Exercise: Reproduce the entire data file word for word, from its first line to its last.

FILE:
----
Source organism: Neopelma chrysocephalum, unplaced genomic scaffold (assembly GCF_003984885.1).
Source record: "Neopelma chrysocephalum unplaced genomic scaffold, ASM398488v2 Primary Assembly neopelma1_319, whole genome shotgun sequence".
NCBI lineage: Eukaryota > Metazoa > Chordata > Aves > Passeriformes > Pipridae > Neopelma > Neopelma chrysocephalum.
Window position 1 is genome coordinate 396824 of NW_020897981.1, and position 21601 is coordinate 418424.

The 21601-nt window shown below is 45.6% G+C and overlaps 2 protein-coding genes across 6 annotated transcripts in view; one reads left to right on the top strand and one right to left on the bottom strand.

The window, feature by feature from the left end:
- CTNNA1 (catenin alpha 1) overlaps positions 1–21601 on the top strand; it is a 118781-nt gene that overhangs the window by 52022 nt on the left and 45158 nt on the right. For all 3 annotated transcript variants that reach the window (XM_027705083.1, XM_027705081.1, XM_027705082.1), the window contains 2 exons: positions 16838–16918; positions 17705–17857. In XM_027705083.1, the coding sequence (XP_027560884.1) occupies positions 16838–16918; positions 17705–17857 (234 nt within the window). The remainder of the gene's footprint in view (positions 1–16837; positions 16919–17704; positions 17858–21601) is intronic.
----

Source organism: Neopelma chrysocephalum, unplaced genomic scaffold (assembly GCF_003984885.1).
Source record: "Neopelma chrysocephalum unplaced genomic scaffold, ASM398488v2 Primary Assembly neopelma1_319, whole genome shotgun sequence".
NCBI lineage: Eukaryota > Metazoa > Chordata > Aves > Passeriformes > Pipridae > Neopelma > Neopelma chrysocephalum.
Window position 1 is genome coordinate 396824 of NW_020897981.1, and position 21601 is coordinate 418424.

The 21601-nt window shown below is 45.6% G+C and overlaps 2 protein-coding genes across 6 annotated transcripts in view; one reads left to right on the top strand and one right to left on the bottom strand.

The window, feature by feature from the left end:
- CTNNA1 (catenin alpha 1) overlaps positions 1–21601 on the top strand; it is a 118781-nt gene that overhangs the window by 52022 nt on the left and 45158 nt on the right. For all 3 annotated transcript variants that reach the window (XM_027705083.1, XM_027705081.1, XM_027705082.1), the window contains 2 exons: positions 16838–16918; positions 17705–17857. In XM_027705083.1, the coding sequence (XP_027560884.1) occupies positions 16838–16918; positions 17705–17857 (234 nt within the window). The remainder of the gene's footprint in view (positions 1–16837; positions 16919–17704; positions 17858–21601) is intronic.